Melyssa Barrett: Welcome to The Jali Podcast, I’m your host Melyssa Barrett. This podcast is for those who are interested in the conversation around diversity, inclusion, and equity. Each week I’ll be interviewing a guest who has something special to share or is actively part of building solutions in this space. Let’s get started.
Evan Wade is the Chair of the Department of History and Social Justice Studies at San Joaquin Delta College in Stockton, California. His research explores African American social movements of the 20th century. He’s the editor of the African-American Primary Source Reader, and the newly released article, Claiming and Signifying: Iota Phi Theta, Sage Philosophy, and the Ownership of 1960s Soul Music, Fire!!!: The Multimedia Journal of Black Studies. He has a new study forthcoming this summer on the history of historically black colleges and universities or HBCUs, as we call them.
Professor Wade previously served as international historian of Iota Phi Theta Fraternity Incorporated, the nation’s fifth largest African American fraternity. He’s a life member of the National Association for the Advancement of Colored People, and is the Political Action Chair of the Stockton branch of the NAACP. He is co-host of the award-winning radio show In-Lak’ech Radio Cosmico, a discussion on social justice and equity. It’s available on KWDC 93.5 FM in Stockton, California. Please welcome Professor Wade.
Thank you so much for being here, Professor Wade. We’re just going to dive right in. Maybe have you tell us a little bit about how you got to where you are, and where did you get this background and drive to do social justice?
Evan Wade: Oh, cool. Yeah. Thanks for having me into the Jali broadcast, Melyssa. It’s a pleasure to be here and pleasure to be on the podcast. It’s as a wonderful podcast, and thank you for this outlet. Well, my name is Evan Wade, as you mentioned. I’m the chair of the History Department at San Joaquin Delta college. I also coordinate our Social Justice Studies, which is a brand new degree program we have, which I’ll be kind of going into a little bit on today. But I am not a local of Stockton, a native of Stockton. I live here now, but I came from Richmond, California.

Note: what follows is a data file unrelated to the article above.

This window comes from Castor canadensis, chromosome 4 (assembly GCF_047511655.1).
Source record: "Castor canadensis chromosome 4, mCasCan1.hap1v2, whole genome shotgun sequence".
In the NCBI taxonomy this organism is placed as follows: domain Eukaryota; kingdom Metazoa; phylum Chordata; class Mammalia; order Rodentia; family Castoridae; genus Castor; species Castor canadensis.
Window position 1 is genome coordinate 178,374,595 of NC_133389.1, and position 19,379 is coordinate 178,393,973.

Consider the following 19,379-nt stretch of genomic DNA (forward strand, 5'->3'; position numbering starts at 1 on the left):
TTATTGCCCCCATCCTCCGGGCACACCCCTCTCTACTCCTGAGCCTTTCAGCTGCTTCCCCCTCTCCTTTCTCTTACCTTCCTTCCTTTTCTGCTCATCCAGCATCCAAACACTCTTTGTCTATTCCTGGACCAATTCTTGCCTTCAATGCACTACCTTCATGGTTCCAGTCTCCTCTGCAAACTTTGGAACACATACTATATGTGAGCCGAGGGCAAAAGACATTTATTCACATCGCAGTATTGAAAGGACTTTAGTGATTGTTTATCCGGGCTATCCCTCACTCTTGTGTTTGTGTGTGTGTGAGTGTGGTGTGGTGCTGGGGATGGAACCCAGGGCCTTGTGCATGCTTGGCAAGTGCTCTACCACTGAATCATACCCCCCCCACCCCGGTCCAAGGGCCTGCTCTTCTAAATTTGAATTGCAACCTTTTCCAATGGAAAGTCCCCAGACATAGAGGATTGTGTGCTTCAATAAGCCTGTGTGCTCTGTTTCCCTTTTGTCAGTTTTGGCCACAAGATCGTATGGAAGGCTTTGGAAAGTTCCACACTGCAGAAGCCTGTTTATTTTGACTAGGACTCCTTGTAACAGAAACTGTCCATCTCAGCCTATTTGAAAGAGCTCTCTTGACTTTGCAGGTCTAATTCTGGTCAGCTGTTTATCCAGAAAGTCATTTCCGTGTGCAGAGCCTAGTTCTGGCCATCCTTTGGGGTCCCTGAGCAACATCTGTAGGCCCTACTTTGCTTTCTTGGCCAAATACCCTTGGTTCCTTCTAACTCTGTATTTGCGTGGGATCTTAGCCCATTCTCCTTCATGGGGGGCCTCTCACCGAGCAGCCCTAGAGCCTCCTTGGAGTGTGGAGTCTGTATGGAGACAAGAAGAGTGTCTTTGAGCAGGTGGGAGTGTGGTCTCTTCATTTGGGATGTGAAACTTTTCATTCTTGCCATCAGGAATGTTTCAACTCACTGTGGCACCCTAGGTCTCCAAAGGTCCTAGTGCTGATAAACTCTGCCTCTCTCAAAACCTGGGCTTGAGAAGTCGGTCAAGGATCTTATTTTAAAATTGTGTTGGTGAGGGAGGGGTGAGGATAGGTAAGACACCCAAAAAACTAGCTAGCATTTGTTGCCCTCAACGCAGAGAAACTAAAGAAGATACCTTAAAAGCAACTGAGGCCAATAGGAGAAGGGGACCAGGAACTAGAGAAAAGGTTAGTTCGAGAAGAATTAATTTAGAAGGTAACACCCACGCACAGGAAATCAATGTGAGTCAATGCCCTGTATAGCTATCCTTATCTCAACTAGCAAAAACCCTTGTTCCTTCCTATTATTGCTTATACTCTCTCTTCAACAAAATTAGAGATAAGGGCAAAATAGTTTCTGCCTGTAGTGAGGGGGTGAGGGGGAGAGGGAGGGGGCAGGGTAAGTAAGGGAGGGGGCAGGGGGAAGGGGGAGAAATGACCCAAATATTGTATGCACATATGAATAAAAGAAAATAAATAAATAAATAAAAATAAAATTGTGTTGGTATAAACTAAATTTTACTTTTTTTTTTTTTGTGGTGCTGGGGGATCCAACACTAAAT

Born in Oakland, raised in Richmond. Always give shout outs to Nystrom Elementary School right on Harbour Way. That’s where I went to school at, and I had a pleasure of having quite a few African American teachers. That was the majority of the teachers that I had at Nystrom. And in that place, that cultivated space, there was a lot of emphasis on black history. We didn’t have a lot of resources, but what we had were teachers who were veterans who had love for the community, and they instill love when it comes to black heritage. And so that really rubbed off a lot on me growing up as a young child.
And also going to the St. Luke Missionary Baptist Church in Richmond, California. And in St. Luke, we also had Black History Months, and it was one of those Baptist churches, they always would bring up little kids to do speaking. And so you’d practice your public speaking within the church, and so was very much appreciative of that black space. And when I was growing up, that was like living black history within that space, and I didn’t know it.
But literally that church was my great grandma was there, my grandmother was there, and folks of that generation. And we had a lot of elders who were migrants coming from the South, and they came up to the Bay Area during World War II to work in the shipyards. And so the whole mothers’ boards were people from the shipyards who were welders. My great grandmother was a welder, welder to build ships right in the Kaiser Shipyards of Richmond. And so that was, it was just common knowledge. I didn’t realize how big of a deal that was. But it was fascinating just reflecting back on having such a nurturing environment that I had growing up.
And then I also had a strong family. My mom for quite a few years was a single mom of three children, and she went to college while she was a parent. And so being a single mom, three children going back to school, going to at that time, Cal State Hayward, now Cal State East Bay, and seeing that type of due diligence. And so we’ll have times in our family where everyone’s doing homework, because we all had homework to do.
Melyssa Barrett: Nice.